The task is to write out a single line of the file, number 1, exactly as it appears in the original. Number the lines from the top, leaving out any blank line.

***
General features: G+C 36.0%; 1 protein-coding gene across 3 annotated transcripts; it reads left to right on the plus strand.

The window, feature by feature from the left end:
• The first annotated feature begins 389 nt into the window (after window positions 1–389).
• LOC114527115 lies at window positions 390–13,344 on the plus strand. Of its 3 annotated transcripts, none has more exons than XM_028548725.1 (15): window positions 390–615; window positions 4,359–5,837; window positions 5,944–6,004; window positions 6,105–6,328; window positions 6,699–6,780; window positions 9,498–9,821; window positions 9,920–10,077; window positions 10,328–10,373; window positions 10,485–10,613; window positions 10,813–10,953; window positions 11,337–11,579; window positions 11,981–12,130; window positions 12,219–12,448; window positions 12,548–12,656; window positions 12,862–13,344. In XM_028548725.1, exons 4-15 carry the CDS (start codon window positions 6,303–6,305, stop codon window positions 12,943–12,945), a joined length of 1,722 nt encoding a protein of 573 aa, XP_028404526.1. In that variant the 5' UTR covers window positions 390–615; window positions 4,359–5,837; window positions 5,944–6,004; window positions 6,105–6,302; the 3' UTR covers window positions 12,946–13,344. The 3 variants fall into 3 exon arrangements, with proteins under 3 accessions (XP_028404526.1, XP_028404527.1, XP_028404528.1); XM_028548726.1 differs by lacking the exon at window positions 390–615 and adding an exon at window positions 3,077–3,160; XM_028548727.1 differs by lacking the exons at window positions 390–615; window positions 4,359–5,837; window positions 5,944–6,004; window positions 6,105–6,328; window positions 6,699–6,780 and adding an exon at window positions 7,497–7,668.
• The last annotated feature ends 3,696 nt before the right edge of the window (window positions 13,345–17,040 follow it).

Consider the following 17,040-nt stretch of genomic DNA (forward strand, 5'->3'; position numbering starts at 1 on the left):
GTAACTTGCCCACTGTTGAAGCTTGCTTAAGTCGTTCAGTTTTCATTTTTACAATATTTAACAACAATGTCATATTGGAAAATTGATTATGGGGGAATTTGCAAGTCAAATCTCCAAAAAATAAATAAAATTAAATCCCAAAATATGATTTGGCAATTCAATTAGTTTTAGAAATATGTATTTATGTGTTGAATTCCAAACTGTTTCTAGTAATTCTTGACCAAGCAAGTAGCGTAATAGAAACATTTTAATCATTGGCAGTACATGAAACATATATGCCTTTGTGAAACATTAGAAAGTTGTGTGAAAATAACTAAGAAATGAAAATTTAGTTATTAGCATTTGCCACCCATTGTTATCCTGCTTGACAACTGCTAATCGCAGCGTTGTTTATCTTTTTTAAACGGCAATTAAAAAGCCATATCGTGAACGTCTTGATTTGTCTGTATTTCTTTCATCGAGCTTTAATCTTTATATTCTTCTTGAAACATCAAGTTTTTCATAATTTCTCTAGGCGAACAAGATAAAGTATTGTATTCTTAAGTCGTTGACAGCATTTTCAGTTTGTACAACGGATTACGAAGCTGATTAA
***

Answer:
General features: G+C 36.0%; 1 protein-coding gene across 3 annotated transcripts; it reads left to right on the plus strand.